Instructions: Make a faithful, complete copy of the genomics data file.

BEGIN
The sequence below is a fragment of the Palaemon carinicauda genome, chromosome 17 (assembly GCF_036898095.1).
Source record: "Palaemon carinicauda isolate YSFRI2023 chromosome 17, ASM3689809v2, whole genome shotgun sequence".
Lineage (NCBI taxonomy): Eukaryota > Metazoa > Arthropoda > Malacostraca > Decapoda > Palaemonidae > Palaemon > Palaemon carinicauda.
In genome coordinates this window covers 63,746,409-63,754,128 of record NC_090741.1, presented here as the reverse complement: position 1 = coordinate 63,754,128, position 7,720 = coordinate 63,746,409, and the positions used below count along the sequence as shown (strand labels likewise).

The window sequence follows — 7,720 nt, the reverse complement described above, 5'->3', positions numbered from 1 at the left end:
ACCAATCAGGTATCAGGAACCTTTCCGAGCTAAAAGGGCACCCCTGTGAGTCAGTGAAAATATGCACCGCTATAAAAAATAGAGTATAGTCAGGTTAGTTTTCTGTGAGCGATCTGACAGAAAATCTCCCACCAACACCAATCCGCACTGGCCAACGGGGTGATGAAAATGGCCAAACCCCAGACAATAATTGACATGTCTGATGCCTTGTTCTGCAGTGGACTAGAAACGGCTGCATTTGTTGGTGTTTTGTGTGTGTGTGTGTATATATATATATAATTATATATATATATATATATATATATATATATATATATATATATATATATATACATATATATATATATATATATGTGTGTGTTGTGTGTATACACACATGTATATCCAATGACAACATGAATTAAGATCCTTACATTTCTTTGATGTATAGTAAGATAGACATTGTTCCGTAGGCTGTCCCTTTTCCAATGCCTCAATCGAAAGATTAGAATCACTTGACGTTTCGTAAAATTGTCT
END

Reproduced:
The sequence below is a fragment of the Palaemon carinicauda genome, chromosome 17 (assembly GCF_036898095.1).
Source record: "Palaemon carinicauda isolate YSFRI2023 chromosome 17, ASM3689809v2, whole genome shotgun sequence".
Lineage (NCBI taxonomy): Eukaryota > Metazoa > Arthropoda > Malacostraca > Decapoda > Palaemonidae > Palaemon > Palaemon carinicauda.
In genome coordinates this window covers 63,746,409-63,754,128 of record NC_090741.1, presented here as the reverse complement: position 1 = coordinate 63,754,128, position 7,720 = coordinate 63,746,409, and the positions used below count along the sequence as shown (strand labels likewise).

The window sequence follows — 7,720 nt, the reverse complement described above, 5'->3', positions numbered from 1 at the left end:
ACCAATCAGGTATCAGGAACCTTTCCGAGCTAAAAGGGCACCCCTGTGAGTCAGTGAAAATATGCACCGCTATAAAAAATAGAGTATAGTCAGGTTAGTTTTCTGTGAGCGATCTGACAGAAAATCTCCCACCAACACCAATCCGCACTGGCCAACGGGGTGATGAAAATGGCCAAACCCCAGACAATAATTGACATGTCTGATGCCTTGTTCTGCAGTGGACTAGAAACGGCTGCATTTGTTGGTGTTTTGTGTGTGTGTGTGTATATATATATATAATTATATATATATATATATATATATATATATATATATATATATATATATATATACATATATATATATATATATATGTGTGTGTTGTGTGTATACACACATGTATATCCAATGACAACATGAATTAAGATCCTTACATTTCTTTGATGTATAGTAAGATAGACATTGTTCCGTAGGCTGTCCCTTTTCCAATGCCTCAATCGAAAGATTAGAATCACTTGACGTTTCGTAAAATTGTCT